Library Journal Review
"God is colorblind." While modern Christians might agree with this statement, the history of evangelical Christianity in the United States is unfortunately filled with both active and complicit racism. Tisby, president of the Witness, a Black Christian Collective, seeks to convey the truth about racism to spur the church to confession, repentance, and reconciliation. He traces the threads of racial persecution and oppression from the colonial era to the modern Black Lives Matter movement. Along the way, there are numerous painful and disturbing anecdotes that demonstrate the cruelty and indifference shown by the majority of churches and white Christians to the plight of African Americans. The final two chapters contain the author's personal suggestions for transforming the church and society toward acknowledging and condemning racism. For instance, he calls for Juneteenth to be declared a federal holiday and for a system of slavery reparations to be created. Since these chapters are personal opinions, they aren't the strongest parts of the book. However, historical racism is undeniable and the church must wrestle with some of these assertions in hopes of racial reconciliation. VERDICT Strongly recommended for all libraries.-Ray Arnett, Anderson, SC © Copyright 2019. Library Journals LLC, a wholly owned subsidiary of Media Source, Inc. No redistribution permitted.
Booklist Review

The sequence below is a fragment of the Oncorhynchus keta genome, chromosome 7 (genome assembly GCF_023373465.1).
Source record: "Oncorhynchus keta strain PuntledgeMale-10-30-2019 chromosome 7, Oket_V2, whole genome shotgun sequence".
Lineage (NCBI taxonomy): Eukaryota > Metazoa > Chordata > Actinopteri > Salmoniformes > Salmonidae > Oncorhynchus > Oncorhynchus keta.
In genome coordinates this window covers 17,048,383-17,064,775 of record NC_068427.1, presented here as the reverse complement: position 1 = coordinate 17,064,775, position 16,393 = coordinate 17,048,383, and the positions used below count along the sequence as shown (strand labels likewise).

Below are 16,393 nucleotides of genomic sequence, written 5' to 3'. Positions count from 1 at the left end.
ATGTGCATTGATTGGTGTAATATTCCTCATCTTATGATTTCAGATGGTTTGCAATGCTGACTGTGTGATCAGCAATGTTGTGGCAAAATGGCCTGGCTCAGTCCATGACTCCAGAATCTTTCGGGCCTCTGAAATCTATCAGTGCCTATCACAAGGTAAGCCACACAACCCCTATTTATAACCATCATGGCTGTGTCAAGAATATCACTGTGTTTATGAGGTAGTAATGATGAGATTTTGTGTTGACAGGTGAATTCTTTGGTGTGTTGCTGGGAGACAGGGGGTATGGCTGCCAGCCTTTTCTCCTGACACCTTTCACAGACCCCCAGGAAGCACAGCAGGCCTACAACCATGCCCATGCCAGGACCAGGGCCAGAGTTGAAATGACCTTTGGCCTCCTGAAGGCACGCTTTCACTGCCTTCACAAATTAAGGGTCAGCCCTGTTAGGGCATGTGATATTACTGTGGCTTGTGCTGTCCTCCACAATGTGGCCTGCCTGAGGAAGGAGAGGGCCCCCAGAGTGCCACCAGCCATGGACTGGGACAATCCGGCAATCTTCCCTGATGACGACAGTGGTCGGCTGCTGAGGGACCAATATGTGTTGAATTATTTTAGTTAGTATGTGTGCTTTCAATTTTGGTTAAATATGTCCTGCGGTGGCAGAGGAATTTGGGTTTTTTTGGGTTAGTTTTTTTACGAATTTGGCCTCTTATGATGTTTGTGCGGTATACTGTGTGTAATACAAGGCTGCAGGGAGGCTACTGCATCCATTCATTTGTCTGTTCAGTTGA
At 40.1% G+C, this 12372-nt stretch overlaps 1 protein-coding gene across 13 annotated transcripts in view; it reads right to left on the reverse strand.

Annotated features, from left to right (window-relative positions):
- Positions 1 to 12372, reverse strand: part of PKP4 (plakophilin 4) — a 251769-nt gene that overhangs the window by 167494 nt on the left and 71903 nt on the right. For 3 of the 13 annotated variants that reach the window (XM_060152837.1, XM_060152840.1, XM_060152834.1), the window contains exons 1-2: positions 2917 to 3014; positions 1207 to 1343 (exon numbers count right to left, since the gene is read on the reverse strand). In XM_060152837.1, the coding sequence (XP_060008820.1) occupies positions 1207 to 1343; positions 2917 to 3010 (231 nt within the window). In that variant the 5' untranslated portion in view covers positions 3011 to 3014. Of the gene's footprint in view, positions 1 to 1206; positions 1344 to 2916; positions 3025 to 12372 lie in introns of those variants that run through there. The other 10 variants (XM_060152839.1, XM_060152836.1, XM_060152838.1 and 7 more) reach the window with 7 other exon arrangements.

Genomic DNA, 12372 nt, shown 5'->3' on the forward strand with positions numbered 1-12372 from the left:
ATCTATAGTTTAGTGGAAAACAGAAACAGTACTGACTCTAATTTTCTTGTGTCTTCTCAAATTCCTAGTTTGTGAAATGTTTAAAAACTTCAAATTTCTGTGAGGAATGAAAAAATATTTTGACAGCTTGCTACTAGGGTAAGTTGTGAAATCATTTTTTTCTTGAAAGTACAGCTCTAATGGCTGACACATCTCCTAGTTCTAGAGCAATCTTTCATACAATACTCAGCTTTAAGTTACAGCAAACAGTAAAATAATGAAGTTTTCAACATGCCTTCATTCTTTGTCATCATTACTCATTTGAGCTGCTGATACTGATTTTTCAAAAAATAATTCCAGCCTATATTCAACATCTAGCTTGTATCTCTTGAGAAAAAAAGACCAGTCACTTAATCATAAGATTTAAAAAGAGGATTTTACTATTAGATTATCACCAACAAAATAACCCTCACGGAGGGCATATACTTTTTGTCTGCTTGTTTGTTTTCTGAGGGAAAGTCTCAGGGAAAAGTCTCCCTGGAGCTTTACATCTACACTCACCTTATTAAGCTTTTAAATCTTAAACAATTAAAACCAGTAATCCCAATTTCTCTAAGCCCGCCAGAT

Tisby takes a deep dive into the history of racism in America, beginning with the seventeenth century and concluding with the present day. In this historical context, his goal is to chart the evolution of what he claims is the American church's complicity in racism. Professing believers, he argues, have used racial slurs, participated in beatings and lynchings, joined the Ku Klux Klan, fought wars to preserve slavery, or used the Bible to argue for the viability of slavery and the inherent inferiority of black people. He continues to find such complicity, though more subtle, today, asserting that churches remain among America's most segregated institutions. Making a convincing case for his claims, he offers a variety of remedies under the general rubric ARC, which stands for awareness, relationships, and commitment. More specifically, he suggests that the church consider offering reparations, taking down Confederate monuments, learning from African American churches, and more. He concludes by saying that faith without works is dead, although earlier he has stated that apathy is equally egregious. Happily, his well-reasoned and -written book is a call to action.--Michael Cart Copyright 2019 Booklist